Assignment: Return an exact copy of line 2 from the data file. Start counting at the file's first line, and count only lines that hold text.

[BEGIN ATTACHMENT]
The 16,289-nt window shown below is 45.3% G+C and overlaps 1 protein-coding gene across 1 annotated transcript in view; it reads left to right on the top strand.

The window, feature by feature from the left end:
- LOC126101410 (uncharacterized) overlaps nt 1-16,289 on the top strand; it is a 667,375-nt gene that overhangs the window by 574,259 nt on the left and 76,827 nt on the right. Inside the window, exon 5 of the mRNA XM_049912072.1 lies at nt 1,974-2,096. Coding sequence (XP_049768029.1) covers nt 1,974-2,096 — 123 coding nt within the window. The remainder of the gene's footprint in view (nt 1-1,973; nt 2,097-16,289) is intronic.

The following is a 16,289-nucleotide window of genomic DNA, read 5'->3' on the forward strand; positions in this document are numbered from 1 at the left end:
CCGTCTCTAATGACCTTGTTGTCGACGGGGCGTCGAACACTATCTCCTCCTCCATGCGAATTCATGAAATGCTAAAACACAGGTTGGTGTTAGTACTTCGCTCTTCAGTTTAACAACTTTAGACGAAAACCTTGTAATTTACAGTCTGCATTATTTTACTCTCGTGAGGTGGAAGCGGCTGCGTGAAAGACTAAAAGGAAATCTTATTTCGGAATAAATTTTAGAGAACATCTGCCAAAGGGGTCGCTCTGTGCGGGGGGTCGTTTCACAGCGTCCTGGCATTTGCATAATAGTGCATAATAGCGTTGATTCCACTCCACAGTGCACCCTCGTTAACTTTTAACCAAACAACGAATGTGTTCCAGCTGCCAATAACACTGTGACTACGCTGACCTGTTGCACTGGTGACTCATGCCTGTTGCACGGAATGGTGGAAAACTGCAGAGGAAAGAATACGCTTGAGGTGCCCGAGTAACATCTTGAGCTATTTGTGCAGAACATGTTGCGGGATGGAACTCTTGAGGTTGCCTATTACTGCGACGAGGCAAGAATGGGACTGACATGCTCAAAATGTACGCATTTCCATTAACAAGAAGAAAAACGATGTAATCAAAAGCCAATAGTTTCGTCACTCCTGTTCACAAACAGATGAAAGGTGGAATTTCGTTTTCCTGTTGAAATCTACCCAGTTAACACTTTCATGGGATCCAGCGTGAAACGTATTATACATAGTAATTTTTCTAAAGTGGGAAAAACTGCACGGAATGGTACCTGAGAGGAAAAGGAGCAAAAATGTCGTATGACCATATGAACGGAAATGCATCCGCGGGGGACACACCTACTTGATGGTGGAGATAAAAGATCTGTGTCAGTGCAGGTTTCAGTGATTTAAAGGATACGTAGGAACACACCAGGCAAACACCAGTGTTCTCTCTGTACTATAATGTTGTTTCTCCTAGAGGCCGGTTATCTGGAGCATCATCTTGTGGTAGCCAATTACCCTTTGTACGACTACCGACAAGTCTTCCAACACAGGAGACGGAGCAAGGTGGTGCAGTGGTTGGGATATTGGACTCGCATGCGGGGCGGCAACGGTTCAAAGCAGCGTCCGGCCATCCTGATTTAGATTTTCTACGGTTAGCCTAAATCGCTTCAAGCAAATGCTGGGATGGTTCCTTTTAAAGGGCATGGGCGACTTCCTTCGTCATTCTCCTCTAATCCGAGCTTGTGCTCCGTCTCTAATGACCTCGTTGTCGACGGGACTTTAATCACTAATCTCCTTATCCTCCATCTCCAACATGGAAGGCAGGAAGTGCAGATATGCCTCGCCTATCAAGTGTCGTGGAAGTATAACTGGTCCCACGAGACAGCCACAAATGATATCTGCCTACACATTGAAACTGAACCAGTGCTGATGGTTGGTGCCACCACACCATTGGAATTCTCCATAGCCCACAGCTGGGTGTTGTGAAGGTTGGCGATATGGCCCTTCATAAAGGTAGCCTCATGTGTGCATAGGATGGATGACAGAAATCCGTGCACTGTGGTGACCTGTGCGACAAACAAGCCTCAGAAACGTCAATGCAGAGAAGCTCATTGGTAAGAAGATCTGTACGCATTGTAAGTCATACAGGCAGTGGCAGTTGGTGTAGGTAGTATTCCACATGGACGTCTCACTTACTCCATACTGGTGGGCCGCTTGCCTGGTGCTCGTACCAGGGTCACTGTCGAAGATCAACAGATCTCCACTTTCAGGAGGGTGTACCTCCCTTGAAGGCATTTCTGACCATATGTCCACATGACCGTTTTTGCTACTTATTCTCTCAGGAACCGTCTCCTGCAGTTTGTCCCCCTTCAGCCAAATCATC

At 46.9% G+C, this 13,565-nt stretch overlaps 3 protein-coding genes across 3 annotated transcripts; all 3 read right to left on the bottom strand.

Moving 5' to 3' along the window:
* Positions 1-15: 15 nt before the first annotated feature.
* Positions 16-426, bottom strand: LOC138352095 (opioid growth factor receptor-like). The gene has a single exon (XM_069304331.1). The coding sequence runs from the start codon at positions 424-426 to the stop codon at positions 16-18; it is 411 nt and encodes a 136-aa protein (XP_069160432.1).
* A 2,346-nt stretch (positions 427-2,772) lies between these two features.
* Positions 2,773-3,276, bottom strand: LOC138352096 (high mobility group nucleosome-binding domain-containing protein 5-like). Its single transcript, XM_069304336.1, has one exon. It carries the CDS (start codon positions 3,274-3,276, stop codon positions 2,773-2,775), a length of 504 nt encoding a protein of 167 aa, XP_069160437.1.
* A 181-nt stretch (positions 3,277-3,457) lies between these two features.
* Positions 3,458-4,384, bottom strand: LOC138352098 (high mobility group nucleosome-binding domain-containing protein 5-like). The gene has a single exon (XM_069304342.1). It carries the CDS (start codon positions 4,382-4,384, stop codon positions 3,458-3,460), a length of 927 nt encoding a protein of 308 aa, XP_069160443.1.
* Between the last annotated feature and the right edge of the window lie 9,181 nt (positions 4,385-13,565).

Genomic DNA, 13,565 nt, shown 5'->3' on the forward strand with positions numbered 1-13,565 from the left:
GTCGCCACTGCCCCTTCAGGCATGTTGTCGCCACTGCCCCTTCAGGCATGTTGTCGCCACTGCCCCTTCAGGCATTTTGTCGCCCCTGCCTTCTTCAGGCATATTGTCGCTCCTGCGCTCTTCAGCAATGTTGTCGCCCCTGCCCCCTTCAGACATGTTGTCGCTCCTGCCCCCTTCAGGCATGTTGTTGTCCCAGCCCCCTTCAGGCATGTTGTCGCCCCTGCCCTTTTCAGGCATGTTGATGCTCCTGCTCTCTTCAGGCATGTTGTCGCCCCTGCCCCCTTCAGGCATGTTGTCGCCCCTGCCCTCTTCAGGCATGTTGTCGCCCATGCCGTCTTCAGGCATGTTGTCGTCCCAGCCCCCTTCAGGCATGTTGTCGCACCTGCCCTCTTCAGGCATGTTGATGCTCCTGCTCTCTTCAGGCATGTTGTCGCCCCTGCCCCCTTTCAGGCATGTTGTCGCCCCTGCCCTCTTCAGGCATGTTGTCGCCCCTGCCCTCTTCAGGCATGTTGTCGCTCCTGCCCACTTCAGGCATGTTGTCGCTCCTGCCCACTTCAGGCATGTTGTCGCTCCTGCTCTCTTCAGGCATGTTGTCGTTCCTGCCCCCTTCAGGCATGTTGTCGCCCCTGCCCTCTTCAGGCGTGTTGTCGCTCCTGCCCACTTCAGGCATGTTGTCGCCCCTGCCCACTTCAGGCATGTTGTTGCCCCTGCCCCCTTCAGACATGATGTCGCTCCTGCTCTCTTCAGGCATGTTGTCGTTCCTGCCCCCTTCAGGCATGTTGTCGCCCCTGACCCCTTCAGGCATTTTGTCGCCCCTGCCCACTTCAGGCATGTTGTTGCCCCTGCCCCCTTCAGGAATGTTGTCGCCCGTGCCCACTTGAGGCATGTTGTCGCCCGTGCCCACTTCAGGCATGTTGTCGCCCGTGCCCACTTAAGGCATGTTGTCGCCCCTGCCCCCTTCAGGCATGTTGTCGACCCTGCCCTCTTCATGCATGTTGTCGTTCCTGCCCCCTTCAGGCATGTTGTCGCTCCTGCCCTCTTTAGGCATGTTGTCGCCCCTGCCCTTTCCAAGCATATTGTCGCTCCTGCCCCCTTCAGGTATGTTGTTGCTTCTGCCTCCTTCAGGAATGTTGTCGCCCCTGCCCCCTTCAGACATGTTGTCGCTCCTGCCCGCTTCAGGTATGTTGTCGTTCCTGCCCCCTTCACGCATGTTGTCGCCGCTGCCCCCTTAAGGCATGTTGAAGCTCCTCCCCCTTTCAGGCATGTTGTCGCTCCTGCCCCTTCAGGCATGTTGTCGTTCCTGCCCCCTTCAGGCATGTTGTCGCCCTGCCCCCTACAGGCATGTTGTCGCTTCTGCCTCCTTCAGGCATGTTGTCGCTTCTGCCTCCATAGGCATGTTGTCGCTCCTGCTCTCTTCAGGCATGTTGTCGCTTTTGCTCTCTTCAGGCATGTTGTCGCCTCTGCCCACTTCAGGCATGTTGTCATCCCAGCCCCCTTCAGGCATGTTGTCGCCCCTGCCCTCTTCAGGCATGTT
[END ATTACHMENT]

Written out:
The window, feature by feature from the left end: